Branding and existing material
The way in which the branding is exploited often varies more than may be commonly imagined. This variation may driven by cost or by complexity; as the implementation process of making sure that the business identity seen by others involves many disparate elements, which may be subject to other constraints.
For instance a process will be undertaken of making sure that the various physical assets assume their "new identity", which may involve painting and application of images and logos onto existing assets as well as the procurement of additional signage to adorn the outsides of offices etc. This process is likely to be influenced by the natural turnover and replacement of assets ( e.g. what is the minimum remaining life of a vehicle that makes it worth repainting it ? ). There may also be regulatory or political pressures that affect the way in which this can happen. In the UK for instance the appearance of signs on buildings may require planning permission, and there are suggestions that anti globalisation activities may turn their attention to branding activity and that the latter may need to be adjusted.
For stationery there will be similar issues as existing stocks and a switchover period may be necessary. There will also be produce life cycle issues that would make reprinting to reflect a new branding identity uneconomic.
Existing Microsoft Word documents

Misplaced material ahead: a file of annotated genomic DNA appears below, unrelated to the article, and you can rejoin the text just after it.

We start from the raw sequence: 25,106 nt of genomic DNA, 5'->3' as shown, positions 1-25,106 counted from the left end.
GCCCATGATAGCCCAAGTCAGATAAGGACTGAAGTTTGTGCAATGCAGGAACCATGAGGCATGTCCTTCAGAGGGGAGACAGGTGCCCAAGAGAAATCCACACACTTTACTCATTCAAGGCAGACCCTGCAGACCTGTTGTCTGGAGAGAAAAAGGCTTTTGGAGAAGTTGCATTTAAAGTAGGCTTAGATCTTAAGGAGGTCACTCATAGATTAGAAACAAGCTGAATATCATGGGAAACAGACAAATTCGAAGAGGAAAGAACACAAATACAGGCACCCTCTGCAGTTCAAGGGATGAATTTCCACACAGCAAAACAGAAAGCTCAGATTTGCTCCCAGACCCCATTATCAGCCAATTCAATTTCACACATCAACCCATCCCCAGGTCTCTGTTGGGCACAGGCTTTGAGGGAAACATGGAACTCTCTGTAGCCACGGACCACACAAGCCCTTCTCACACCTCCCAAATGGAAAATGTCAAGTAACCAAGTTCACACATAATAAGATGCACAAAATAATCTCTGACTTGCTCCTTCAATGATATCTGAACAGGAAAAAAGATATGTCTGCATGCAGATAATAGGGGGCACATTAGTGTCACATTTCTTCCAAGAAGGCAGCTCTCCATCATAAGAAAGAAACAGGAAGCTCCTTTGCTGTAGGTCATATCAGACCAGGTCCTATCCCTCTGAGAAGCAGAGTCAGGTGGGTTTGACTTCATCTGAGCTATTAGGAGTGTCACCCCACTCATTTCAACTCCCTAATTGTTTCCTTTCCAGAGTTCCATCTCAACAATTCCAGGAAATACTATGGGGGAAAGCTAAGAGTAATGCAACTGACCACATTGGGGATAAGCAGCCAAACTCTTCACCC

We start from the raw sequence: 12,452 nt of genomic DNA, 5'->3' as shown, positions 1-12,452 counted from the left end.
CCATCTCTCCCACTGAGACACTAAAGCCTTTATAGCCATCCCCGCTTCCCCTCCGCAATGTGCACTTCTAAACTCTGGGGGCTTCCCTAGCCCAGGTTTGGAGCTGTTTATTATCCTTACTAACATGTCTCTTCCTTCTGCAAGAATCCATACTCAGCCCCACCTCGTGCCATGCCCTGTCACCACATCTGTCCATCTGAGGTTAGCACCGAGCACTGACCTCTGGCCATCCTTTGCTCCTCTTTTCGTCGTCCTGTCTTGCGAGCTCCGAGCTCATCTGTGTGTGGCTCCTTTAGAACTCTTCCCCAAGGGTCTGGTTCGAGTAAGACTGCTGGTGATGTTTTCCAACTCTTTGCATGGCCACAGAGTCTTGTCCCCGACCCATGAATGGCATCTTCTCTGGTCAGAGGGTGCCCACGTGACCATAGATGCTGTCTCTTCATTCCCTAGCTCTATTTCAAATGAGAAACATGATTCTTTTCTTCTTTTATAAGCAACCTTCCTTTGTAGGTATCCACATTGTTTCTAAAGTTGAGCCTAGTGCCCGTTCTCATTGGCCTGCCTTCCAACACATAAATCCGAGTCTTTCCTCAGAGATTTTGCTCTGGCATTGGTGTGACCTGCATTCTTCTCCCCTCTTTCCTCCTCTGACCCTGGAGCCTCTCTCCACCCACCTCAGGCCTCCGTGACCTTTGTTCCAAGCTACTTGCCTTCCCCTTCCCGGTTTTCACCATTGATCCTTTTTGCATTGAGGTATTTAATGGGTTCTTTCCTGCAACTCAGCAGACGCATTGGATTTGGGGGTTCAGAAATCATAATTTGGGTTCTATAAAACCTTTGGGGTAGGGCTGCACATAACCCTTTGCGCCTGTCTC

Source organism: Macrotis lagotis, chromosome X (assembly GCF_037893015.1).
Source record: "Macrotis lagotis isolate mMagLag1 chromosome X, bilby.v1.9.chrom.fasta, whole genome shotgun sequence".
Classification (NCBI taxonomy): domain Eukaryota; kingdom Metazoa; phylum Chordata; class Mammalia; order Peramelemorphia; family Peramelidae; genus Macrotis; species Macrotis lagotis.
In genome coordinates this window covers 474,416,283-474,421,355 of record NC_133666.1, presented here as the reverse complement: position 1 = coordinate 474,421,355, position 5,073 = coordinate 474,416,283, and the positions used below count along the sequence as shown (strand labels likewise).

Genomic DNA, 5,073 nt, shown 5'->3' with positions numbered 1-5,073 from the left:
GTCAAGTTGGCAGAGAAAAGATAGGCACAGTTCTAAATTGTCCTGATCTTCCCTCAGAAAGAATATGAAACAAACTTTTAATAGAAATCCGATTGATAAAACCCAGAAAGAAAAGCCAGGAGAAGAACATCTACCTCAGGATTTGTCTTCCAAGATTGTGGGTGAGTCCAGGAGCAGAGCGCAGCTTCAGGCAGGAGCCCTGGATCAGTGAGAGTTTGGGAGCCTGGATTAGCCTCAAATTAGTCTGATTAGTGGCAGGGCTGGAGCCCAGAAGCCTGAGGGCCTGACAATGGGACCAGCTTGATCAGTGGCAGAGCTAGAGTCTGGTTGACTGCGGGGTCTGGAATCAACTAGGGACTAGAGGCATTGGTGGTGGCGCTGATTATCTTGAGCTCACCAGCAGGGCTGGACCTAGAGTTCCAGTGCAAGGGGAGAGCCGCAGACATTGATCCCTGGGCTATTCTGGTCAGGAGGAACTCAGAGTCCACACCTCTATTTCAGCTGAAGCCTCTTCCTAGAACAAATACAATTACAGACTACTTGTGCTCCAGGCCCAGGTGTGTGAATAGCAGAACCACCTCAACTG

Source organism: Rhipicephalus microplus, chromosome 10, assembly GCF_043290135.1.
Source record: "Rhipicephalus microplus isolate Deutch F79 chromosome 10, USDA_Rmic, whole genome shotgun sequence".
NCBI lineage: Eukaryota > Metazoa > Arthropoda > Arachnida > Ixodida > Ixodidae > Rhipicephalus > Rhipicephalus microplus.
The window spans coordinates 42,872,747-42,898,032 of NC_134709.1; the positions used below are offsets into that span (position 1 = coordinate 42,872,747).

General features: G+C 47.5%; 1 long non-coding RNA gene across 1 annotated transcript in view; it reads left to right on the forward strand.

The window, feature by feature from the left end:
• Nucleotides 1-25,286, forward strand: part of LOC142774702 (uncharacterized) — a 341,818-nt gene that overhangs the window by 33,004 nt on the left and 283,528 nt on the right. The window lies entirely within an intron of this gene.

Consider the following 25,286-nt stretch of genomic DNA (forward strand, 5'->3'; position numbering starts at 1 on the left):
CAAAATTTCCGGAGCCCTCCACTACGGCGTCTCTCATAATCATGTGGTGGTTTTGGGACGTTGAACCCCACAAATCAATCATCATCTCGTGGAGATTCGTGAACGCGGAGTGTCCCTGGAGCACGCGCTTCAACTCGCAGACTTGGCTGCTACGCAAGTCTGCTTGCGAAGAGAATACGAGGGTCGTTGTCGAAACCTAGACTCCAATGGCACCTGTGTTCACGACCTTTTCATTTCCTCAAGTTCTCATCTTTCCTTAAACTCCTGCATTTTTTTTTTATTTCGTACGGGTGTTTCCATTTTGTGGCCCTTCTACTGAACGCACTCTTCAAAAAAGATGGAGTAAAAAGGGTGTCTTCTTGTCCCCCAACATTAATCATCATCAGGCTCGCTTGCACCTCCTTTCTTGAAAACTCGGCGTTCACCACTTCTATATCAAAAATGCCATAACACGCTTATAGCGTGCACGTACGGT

For electronically stored assets, although the process ought to be easier, it can become much more difficult. Most organisations now have a huge legacy of documents in Microsoft Word format. The format of these documents may be of variable quality and include branding from one or more past iterations ( particularly if corporate mergers or acquisitions have taken place ). Use of this material can therefore be more difficult than it should be as the challenge of adjusting the format can require specialist expertise in the use software packages themselves, and may be deemed uneconomic.
In many organisations, therefore, the consistency with which formats of material from past documents is altered to suit branding mandates is largely a matter of chance depending on :
u The quality of existing documents.
u The level of Word expertise available at that point.
u The extent to which altering the format is deemed worthwhile.
u How any appropriate Microsoft Word template(s) were used.
u The number of recent rebranding exercises ( mergers / acquisitions etc. )
Branding and new material
For many physical assets the barrier in applying branding to new items is not so much the difficulty of doing so as the cost.
It is only fair to point out that much new electronic material may actually owe much to existing material. With the electronic sources and cheap storage now available it is comparatively rare that an important organisational document will represent the original creative work of one author who started with a clean sheet of paper and worked until completion was achieved. It is much more common to find that an existing document is taken as the basis, altered and merged with a range of other material ( web, email, original work ) found by one or more authors. Whilst it may really be a new document it would need considerable work to eliminate the formatting history of the various contributions.
Even if the electronic material is really "new" the abilities of the user can make a considerable difference to the uniformity of the result. Microsoft Word can assume that variations induced by a user are intentional and this can allow less experienced users to dilute the brand image without wishing to.
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